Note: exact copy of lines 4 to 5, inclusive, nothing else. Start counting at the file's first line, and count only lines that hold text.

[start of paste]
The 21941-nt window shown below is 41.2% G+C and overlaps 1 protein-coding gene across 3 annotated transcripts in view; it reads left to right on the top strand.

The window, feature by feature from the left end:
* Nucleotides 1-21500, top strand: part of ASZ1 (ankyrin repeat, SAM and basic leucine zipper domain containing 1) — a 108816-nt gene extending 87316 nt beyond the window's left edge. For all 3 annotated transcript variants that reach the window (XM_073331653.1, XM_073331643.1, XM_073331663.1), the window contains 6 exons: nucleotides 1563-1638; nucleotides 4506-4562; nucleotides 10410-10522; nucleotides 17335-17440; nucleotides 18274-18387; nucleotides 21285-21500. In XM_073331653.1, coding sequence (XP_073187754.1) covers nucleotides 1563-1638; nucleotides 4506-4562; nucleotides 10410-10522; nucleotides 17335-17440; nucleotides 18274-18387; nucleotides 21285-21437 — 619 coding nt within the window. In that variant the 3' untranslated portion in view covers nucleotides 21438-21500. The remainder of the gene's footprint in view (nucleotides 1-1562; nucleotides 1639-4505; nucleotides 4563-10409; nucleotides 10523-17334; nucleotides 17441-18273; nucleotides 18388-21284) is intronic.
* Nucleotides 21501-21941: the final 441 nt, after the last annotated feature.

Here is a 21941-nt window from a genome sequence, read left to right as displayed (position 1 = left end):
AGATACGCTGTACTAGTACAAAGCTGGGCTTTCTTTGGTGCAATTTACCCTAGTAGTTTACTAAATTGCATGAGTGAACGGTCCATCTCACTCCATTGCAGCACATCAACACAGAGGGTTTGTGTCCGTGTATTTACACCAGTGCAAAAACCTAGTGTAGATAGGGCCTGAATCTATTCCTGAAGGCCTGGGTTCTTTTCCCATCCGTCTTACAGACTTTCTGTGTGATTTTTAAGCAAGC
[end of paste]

* Nucleotides 21501-21941: the final 441 nt, after the last annotated feature.

Here is a 21941-nt window from a genome sequence, read left to right as displayed (position 1 = left end):